Another disturbing thought concerning these incidents is that they are not necessarily isolated; they have simply caught the attention of the media. At the time the Michelet disclosures were made, Bernard Kahn was already facing charges in connection with allegedly fraudulent rose d’Anjou and sherry he was marketing. Furthermore, Michelet’s Pouilly-Fuissé isn’t the only wine of that appellation to be removed from the shelves in the last year: A Pouilly-Fuisé shipped under the Alfred Montigny label was also confiscated, but with little or no fanfare, despite the fact that its distribution was much wider than Michelet’s. By the time it was recalled by the Bureau of Alcohol, Tobacco, and Firearms, the Montigny wine had already wound its way through at least two Texas wholesalers – Estrada’s and Accent Wine & Spirits – neither of which seemed too eager to claim responsibility. What made the Montigny wine so attractive was its relatively low cost, With other Pouilly-Fuissés escalating to more than $100 a case, the Montigny seemed a steal at $60. It even found its way into such prestigious retail and restaurant markets as Marty’s and The Old Warsaw.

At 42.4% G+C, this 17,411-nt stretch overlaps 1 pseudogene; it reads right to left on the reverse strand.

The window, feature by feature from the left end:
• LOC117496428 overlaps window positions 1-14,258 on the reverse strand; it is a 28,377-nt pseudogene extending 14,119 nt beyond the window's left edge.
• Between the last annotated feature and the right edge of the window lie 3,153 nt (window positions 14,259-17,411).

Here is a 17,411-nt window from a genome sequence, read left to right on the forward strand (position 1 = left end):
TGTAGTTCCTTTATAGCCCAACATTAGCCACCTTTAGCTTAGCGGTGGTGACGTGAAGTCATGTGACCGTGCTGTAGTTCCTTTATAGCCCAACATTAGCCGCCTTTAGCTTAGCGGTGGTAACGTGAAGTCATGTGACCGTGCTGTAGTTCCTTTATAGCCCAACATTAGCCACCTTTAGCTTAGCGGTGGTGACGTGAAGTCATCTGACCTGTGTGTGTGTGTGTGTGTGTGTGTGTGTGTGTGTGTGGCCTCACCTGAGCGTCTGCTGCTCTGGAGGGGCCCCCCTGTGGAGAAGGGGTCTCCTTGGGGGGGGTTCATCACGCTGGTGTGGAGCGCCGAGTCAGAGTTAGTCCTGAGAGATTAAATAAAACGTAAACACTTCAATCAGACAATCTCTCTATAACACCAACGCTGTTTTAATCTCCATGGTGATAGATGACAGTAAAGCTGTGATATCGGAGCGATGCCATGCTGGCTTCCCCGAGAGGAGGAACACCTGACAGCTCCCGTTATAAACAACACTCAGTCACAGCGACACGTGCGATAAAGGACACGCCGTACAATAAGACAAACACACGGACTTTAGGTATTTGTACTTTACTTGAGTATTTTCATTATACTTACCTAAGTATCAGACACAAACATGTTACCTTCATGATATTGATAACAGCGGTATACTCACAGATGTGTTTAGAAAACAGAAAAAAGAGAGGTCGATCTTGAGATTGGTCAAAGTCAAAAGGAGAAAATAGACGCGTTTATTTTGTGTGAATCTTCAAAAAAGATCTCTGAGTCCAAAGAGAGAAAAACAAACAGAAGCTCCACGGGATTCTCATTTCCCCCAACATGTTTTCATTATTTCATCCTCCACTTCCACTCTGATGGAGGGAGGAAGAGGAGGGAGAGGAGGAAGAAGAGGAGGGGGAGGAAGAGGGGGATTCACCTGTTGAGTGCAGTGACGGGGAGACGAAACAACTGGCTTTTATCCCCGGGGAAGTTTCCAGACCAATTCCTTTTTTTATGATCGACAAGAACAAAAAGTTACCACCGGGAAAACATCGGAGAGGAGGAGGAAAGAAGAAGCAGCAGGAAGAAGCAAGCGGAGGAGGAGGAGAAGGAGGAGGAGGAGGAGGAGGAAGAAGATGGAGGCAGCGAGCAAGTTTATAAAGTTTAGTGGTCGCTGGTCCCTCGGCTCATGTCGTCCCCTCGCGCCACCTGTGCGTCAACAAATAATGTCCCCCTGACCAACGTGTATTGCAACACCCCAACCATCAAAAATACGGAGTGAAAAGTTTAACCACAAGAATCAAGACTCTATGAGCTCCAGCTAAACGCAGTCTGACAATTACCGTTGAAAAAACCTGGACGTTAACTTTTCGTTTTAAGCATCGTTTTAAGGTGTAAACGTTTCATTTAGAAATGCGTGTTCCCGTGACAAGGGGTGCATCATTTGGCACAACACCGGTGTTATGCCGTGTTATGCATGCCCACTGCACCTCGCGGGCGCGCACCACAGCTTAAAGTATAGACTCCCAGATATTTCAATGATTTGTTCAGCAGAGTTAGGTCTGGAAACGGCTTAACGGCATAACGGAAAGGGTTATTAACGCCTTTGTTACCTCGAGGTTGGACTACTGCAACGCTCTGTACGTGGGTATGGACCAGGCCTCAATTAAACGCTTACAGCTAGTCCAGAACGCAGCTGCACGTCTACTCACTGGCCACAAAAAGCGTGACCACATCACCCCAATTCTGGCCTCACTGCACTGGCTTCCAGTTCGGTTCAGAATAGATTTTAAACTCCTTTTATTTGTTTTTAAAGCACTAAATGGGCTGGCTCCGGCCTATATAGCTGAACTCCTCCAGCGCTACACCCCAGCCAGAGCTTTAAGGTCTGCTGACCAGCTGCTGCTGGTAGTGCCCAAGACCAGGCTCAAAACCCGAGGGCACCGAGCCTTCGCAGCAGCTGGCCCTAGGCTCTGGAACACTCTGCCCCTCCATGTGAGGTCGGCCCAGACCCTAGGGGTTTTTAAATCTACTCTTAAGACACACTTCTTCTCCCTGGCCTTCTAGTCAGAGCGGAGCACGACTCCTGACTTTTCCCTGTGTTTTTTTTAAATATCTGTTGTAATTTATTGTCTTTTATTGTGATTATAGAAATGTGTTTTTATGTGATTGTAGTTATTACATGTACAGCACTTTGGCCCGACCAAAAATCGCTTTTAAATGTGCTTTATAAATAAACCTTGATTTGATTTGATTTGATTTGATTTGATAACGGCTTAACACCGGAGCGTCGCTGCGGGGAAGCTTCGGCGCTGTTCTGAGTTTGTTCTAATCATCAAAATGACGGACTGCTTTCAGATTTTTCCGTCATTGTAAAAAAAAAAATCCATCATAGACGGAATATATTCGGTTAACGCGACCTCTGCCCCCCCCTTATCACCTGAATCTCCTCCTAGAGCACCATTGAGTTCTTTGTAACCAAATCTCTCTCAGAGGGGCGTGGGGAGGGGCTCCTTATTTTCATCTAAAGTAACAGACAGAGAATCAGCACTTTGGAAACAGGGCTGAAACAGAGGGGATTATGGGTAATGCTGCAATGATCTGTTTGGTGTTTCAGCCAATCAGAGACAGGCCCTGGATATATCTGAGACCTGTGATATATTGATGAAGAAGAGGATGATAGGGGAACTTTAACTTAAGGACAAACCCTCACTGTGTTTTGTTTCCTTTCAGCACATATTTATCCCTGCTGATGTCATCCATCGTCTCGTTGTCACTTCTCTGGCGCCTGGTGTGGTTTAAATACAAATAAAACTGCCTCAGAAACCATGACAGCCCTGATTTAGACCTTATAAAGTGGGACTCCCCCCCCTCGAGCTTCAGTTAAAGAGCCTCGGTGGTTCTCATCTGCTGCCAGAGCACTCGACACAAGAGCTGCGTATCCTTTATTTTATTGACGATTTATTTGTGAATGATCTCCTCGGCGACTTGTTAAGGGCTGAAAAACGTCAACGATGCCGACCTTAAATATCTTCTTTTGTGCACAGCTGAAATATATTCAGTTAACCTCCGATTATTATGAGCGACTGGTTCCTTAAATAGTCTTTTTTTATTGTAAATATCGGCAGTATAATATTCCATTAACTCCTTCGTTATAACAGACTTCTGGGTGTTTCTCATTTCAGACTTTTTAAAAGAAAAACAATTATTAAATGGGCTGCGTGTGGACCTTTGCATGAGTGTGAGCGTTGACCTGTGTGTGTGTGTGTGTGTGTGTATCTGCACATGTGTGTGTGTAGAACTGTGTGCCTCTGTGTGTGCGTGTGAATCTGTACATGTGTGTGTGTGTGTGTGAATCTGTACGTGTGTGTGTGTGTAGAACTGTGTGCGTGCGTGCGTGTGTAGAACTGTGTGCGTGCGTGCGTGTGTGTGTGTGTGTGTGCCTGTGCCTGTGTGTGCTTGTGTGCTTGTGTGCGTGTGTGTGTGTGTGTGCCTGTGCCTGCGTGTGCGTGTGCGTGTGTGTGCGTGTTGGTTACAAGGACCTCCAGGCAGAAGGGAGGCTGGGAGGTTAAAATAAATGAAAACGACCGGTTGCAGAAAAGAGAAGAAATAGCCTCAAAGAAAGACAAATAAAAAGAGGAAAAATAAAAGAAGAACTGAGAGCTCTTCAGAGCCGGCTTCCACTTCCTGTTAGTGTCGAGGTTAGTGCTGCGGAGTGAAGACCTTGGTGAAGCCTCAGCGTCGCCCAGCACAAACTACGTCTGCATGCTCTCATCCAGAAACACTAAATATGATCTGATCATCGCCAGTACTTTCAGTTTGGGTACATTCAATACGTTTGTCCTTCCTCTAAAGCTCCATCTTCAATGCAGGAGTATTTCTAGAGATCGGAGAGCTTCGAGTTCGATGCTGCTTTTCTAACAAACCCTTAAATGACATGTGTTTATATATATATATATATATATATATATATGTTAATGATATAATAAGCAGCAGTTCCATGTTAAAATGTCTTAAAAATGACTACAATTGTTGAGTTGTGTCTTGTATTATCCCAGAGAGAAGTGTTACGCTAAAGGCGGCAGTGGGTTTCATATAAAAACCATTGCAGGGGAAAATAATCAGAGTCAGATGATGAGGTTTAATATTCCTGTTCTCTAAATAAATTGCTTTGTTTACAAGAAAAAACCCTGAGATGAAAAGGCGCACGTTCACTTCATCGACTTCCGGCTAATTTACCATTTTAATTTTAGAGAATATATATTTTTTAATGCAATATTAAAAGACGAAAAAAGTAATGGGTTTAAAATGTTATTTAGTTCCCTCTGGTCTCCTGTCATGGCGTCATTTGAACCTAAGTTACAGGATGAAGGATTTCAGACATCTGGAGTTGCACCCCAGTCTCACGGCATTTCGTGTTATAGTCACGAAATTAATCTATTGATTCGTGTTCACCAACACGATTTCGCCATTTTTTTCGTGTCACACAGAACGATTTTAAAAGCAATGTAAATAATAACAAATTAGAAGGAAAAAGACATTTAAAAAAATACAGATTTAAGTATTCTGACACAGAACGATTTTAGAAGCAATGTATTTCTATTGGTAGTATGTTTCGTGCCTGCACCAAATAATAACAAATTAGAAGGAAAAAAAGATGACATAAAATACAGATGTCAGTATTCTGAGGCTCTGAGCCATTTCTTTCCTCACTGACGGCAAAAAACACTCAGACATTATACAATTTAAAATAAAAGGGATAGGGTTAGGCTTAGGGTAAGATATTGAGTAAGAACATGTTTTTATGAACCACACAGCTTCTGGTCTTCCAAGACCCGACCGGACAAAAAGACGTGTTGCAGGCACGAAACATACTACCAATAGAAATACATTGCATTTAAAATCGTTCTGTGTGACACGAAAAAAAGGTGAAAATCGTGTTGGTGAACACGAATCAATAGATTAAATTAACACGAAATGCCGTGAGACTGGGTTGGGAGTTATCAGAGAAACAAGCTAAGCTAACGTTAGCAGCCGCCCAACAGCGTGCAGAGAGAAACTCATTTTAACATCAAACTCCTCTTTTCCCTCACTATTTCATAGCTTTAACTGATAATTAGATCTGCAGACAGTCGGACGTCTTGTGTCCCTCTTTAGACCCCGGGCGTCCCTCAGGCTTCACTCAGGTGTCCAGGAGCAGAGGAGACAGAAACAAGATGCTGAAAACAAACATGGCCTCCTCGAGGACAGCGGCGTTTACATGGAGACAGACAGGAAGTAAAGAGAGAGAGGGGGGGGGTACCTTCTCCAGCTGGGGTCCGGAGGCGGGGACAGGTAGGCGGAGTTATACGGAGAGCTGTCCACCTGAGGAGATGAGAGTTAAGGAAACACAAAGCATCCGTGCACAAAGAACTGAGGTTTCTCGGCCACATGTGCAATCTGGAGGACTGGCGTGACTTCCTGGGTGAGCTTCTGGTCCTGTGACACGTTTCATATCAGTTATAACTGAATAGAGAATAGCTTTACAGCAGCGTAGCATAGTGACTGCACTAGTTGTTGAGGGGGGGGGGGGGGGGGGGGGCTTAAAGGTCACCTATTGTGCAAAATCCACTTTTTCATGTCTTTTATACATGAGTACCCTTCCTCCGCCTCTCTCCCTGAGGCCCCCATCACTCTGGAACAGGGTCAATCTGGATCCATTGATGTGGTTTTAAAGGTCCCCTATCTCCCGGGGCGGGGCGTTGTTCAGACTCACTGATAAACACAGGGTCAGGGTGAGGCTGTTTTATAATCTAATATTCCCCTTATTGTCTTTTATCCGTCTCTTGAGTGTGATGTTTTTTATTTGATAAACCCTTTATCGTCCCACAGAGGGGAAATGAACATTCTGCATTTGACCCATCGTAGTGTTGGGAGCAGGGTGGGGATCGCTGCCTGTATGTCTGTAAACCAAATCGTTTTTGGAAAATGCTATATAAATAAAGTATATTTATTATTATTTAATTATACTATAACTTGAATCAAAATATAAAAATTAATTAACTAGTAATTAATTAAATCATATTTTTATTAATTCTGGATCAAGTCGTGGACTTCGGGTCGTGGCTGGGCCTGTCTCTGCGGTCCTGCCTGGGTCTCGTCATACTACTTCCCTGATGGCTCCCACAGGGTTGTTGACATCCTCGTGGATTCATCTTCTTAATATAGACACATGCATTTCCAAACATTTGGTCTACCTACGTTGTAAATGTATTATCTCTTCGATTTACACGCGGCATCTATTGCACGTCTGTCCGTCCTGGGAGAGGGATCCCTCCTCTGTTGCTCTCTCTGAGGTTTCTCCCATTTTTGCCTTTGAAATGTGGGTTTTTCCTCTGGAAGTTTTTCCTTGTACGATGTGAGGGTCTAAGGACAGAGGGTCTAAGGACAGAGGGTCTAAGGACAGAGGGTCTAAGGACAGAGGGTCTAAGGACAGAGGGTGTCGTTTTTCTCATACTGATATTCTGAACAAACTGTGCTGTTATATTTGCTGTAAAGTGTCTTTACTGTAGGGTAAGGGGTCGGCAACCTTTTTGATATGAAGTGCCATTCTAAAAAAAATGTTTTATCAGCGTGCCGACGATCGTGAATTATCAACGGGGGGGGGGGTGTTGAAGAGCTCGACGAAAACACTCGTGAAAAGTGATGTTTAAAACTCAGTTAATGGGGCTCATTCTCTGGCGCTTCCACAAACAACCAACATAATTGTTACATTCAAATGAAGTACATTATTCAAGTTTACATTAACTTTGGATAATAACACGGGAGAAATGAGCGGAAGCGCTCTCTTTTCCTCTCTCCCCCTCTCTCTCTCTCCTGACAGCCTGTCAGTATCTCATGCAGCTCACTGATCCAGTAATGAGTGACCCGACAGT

Most suspicious wines never receive the kind of official scrutiny that the Grivelet, Michelet, and Montigny wines have been subjected to, and even when they do, it’s difficult to halt their distribution. A case in point involves some German wines I reported on in the May 1979 issue of this magazine. A local wholesaler, Arwood Stowe, Inc., had received some samples of 1975 Mosel wines bearing such prestigious names as Wehlener Sonnenuhr and Zeltinger Schlossbert Spatlese. Arwood Stowe rejected the wines upon arrival because, in taste, they bore no resemblance to the varieties promised on the labels. (Once again, an unusually low price was the attractive feature.) The shipper, Eurowine Wineries, then sold the wines to Accent Wines & Spirits, which in turn distributed them to various retailers. According to Ron Poole of Arwood Stowe, however, the labels still claimed that the wines were imported by Stowe. The company threatened legal action unless its name was removed. (Eventually an Accent import sticker was pasted over the Stowe name on each bottle.) At about this same time, German winegrower Joachim Ehses-Hansen of Zeltingen was visiting Dallas. He was so outraged by the wines’ apparent fraudulence that he took a bottle back to Germany, where authorities concurred that it was a probable imposter. When they tried to locate Eurowine Wineries, the company had vanished, leaving no one to prosecute. Not surprisingly, the questionable wines can still be found in Dallas retail stores, including Sigel’s, A&A Vineyard, and Red Coleman’s; apparently, when a wine reaches the retail shelf, it’s home free. The Michelet Pouilly-Fuissé was ordered recalled by its importer, Dennis & Huppert, and a spokesman for the local distributor, Julius Schepps Wholesale Liquors, told me that this had been taken care of. Yet the first store I visited, a Warehouse Liquors outlet on Greenville Avenue, had the controversial wine prominently displayed and selling for $11.45 a bottle.